If your home or business has been damaged in a South Florida hurricane, securing payment from your insurance company is one of the first steps on the road back to normal life. Unfortunately, while insurance companies are happy to collect policyholders’ premiums, getting them to pay for covered damages can often be a very different story.

Insurance Company Excuses for Denying Insurance Coverage After a Hurricane

The following are all common issues property owners face in dealing with their insurance companies in the wake of a hurricane:

1. Denial of Coverage Based on Lack of Flood Insurance

While flood insurance coverage is necessary for certain types of hurricane-related damage, ordinary home owner’s insurance and business property insurance policies cover many types of damage caused by hurricanes. As a result, your insurer should not deny your hurricane damage claim based solely on the fact that you did not purchase flood insurance. Your insurer should investigate your claim promptly and in good faith, and provide coverage for any damage not specifically excluded under your policy’s flood damage clause.

2. Denial of Coverage Based Upon Storm Surge

If you live near South Florida’s Atlantic coast, your insurer may attempt to deny your claim on the basis that the damage to your home was caused by storm surge. Storm surge is considered a flooding event, and it is excluded under typical homeowner’s insurance policies. However, damaging winds always precede storm surge, and as a result much of the damage that coastal homes sustain during hurricanes should be covered even in the absence of flood insurance.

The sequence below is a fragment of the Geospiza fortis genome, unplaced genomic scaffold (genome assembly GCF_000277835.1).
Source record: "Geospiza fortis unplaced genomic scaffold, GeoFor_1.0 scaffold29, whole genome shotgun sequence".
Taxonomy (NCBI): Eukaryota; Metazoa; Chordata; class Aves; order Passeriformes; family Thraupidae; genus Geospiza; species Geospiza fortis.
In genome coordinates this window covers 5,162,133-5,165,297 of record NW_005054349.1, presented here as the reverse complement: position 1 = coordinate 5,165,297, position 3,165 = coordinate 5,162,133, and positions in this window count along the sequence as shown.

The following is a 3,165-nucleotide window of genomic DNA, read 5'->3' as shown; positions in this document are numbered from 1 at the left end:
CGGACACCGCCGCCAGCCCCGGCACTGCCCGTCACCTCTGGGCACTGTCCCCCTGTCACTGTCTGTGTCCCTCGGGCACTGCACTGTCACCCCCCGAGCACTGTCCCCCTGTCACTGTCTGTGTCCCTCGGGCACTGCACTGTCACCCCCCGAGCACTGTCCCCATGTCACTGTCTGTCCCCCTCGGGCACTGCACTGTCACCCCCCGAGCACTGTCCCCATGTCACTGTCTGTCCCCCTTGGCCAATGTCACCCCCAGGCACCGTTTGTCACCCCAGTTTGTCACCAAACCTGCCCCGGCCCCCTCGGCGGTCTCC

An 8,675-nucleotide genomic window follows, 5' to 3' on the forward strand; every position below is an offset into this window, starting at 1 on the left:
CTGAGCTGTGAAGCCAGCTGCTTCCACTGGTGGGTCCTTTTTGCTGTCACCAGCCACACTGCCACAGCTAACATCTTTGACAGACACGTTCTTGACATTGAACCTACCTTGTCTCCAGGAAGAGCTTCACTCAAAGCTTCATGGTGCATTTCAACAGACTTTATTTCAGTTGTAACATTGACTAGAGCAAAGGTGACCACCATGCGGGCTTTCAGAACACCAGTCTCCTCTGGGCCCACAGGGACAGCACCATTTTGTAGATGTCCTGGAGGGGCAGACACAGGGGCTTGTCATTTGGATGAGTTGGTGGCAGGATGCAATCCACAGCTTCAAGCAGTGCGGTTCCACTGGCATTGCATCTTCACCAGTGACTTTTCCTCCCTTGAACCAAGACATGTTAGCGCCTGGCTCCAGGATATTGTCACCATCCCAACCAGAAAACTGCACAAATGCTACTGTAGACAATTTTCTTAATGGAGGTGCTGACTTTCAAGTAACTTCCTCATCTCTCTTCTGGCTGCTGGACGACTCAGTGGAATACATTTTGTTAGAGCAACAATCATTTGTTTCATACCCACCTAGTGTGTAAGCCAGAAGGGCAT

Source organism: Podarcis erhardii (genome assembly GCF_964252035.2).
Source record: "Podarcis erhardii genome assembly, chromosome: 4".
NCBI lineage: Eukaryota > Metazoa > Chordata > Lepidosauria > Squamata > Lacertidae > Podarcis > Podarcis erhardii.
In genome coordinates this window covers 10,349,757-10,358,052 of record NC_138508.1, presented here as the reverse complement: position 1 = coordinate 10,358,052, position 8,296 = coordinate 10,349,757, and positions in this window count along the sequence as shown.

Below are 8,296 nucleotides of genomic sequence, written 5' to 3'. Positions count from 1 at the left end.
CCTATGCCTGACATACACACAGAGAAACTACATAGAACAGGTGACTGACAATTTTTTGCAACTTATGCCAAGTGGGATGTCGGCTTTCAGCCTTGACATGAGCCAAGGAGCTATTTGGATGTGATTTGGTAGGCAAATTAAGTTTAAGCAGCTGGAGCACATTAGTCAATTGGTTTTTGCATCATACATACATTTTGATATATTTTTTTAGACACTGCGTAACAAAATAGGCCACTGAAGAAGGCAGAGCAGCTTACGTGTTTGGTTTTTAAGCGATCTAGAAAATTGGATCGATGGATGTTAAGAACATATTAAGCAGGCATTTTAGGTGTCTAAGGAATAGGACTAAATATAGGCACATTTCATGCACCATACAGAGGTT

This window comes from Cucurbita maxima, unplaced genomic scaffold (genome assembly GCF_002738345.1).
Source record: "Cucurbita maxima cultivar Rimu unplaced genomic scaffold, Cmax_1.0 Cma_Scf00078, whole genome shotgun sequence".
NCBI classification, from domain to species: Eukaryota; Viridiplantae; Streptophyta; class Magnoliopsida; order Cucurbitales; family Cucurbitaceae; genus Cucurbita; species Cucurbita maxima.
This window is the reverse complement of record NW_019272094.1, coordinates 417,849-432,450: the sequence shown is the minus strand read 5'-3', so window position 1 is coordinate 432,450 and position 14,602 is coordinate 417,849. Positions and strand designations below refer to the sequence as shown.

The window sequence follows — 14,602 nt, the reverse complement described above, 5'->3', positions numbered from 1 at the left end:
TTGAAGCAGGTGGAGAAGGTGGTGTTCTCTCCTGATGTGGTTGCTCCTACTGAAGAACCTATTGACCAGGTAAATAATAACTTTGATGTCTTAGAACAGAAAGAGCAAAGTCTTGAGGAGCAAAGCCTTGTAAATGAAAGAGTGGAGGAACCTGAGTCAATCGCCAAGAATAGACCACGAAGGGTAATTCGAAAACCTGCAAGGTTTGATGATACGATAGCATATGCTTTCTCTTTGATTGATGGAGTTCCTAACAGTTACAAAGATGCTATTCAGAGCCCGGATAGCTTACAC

3. Refusal to Pay “Overhead and Profit” Up Front

In addition to charging for labor and materials, contractors charge “overhead and profit” expenses for hurricane damage restoration and repairs – usually at a combined rate of 20 percent. Many insurers will attempt to hold back payment for overhead and profit until the work is complete, yet most contractors will not start work until their “O&P” is covered. Your insurance company should pay your contractor’s O&P up front, and if it refuses to do so you should speak with an attorney about enforcing your right to timely coverage.

4. Deductions Based Upon “Depreciation”

Insurers will often attempt to limit their liability for hurricane damage by only paying the depreciated value of items damaged in the storm. This is true even for policyholders with full replacement cost coverage. While certain building materials depreciate over time, others do not, and insurance companies’ depreciation estimates are largely subjective. As a result, you should not let your insurance company take advantage of you by over-depreciating the value of your home or business.

Take Action to Secure Appropriate Coverage – Contact Saavedra | Goodwin

If you are struggling to secure appropriate coverage from your insurance company in the aftermath of a hurricane, the attorneys at Saavedra | Goodwin can help. To schedule a consultation about your hurricane damage claim, call our Fort Lauderdale law offices at (954) 767-6333 or contact us online today.